Use these strategies to improve communication with your patients
Tuesday, May 29, 2018
Even the most experienced physicians may find that relating to their patients constructively and positively can be a challenge.
Maybe you're a doctor whose greatest strengths are academic, so you feel uncomfortable making small talk; maybe patients have told you that they have a hard time clearly understanding how you give diagnostic and treatment information.
No worries: it's surprisingly easy to rethink the way you communicate with your patients, improve your clarity and strengthen your interpersonal skill set. These science-driven strategies will help you connect much more strongly.
Follow this bedside manner checklist
The Hospital Consumer Assessment of Healthcare Provider Systems survey found that patients want their hospital physicians to interact with them on a human, and humane, level.
Many doctors don't realize that performing basic courtesies make a huge difference in terms of their patients viewing them favorably.
To make the best impression, you should:
- Knock before entering a patient's room; close the curtain or door behind you after entering.
- Let your patient see you are washing/sanitizing your hands.
- Introduce any team members who are with you.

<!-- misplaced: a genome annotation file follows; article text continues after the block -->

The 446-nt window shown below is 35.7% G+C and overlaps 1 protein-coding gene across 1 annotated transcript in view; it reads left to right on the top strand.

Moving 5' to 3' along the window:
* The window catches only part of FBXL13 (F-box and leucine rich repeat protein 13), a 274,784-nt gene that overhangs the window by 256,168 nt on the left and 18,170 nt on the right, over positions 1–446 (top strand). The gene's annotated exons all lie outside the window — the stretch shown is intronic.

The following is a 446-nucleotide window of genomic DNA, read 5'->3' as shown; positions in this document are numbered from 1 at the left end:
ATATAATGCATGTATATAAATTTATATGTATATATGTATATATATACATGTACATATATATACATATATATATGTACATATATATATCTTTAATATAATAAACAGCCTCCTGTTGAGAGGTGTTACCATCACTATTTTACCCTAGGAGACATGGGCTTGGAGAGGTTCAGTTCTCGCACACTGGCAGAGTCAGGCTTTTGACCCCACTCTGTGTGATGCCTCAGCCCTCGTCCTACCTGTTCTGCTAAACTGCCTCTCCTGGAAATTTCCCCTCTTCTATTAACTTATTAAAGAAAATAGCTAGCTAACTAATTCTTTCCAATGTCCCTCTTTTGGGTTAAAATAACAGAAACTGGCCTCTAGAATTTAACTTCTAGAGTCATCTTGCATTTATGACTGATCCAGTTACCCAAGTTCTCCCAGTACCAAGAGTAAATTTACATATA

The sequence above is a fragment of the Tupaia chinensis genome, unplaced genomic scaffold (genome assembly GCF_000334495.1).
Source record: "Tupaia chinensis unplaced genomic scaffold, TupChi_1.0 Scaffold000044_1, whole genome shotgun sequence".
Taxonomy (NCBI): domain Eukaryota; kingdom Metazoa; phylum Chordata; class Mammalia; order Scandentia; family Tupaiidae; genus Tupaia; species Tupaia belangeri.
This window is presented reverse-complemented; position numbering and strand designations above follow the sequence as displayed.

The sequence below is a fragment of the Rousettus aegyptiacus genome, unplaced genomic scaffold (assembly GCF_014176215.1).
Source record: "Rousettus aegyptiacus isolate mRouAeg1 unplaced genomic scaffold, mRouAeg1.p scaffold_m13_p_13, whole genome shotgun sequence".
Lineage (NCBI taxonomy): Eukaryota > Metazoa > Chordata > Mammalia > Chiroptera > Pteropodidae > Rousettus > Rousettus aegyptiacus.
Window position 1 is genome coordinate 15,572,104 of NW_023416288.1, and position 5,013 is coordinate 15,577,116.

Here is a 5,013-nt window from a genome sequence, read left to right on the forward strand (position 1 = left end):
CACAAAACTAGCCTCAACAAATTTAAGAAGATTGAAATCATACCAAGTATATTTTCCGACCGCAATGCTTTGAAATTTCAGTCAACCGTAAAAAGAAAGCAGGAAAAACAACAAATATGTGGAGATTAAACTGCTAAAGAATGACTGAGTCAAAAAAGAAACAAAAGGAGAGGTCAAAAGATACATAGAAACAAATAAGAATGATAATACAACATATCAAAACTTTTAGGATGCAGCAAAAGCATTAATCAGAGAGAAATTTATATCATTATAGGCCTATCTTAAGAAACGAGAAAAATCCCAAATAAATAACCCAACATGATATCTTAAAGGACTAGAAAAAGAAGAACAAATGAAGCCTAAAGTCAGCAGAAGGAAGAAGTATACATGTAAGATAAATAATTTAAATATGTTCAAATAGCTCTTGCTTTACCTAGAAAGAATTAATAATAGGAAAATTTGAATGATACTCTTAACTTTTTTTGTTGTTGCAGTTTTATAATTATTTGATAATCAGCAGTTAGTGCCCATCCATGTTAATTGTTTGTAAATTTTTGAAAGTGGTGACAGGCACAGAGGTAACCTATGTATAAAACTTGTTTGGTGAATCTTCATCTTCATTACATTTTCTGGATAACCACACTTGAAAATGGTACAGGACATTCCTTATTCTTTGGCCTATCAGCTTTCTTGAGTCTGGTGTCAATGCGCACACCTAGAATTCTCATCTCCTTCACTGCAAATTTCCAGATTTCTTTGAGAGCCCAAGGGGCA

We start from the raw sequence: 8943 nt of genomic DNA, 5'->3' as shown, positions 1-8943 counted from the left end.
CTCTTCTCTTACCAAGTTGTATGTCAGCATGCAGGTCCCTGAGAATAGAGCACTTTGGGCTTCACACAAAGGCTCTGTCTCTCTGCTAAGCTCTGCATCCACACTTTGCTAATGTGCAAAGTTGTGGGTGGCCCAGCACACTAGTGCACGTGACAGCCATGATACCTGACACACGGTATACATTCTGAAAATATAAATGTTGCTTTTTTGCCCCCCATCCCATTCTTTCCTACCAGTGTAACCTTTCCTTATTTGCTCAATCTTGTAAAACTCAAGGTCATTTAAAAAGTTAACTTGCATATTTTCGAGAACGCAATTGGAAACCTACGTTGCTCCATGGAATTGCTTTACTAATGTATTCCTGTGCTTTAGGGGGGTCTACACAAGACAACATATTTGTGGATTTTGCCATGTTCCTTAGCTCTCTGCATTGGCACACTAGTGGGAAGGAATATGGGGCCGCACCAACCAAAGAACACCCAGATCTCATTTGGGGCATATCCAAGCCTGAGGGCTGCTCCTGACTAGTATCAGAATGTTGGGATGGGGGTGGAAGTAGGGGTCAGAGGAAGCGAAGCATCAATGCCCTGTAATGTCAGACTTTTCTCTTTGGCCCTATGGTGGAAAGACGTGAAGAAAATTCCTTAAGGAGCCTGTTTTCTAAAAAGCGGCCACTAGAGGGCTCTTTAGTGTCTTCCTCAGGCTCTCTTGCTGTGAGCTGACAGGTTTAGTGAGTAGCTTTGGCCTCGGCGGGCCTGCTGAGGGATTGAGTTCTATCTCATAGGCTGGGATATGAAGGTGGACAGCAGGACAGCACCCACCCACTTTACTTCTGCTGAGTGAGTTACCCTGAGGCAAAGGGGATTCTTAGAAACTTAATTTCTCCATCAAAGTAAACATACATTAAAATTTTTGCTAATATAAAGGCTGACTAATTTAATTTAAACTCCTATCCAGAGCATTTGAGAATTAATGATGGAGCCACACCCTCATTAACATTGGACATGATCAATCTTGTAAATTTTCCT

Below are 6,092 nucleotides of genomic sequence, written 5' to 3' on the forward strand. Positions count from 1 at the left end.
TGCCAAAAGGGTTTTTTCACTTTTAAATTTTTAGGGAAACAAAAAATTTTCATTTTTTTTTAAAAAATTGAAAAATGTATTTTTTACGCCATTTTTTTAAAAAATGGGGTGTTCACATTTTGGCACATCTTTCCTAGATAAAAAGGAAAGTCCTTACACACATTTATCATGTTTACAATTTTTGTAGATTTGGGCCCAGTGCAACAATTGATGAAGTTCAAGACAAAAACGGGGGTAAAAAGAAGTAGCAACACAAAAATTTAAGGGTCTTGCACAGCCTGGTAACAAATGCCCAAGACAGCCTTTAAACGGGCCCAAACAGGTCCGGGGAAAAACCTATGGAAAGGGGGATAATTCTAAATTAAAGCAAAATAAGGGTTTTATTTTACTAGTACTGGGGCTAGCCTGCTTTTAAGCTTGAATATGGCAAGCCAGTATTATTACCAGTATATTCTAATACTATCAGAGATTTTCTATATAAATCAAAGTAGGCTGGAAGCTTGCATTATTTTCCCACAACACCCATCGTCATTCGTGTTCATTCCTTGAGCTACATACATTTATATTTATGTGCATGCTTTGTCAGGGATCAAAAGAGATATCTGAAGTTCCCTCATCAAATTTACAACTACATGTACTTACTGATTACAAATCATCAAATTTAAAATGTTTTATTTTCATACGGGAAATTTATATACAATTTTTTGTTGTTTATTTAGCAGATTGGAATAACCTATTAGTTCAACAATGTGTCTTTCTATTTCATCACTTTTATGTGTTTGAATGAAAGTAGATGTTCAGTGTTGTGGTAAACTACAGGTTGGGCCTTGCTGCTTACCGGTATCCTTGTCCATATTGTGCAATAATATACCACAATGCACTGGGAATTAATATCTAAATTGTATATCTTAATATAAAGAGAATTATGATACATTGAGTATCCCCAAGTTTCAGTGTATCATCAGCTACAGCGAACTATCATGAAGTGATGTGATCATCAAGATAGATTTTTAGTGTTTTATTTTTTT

- Sit at eye level with your patient.
- Smile and maintain friendly eye contact.
Speak as definitively as you can
A recent study from the VA and the Baylor College of Medicine reports that the parents of pediatric patients feel very uncomfortable when doctors say they are not sure about a diagnosis, but don't explain what they mean further.
A better way to phrase an uncertain diagnosis, according to these researchers, is to say, "It could be this condition, or it could be that condition." Providing clearer possibilities gives patients and their families a better sense of understanding and control.
Then, explain in detail what testing and procedures you will perform next to confirm the diagnosis — this kind of transparency boosts patient confidence tremendously.
Drexel University researchers report that women with higher body weights often avoid seeing doctors completely because they wish to avoid unwanted discussion of their size with biased or unintentionally insulting doctors.
Of course, if your patient has a health issue that the extra weight is exacerbating, you have to discuss it, but do so with kindness and understanding.
A simple statement like, "I understand it's hard to stay on a diet. How can I help you feel more motivated to try to lose some weight this time?" can work wonders in terms of both building a bond with your patient, and ensuring her compliance with your recommendations.
Always speak plainly
Break down any medical terms into easy-to-understand terminology — practice what you're going to say to a colleague and get his/her feedback to make sure you're being crystal clear. Ask your patients for their questions after you speak, so you can clarify any points further.
Put yourself in your patients' shoes — everyone wants to know exactly where they stand, and will appreciate your honesty and considerate simplicity.
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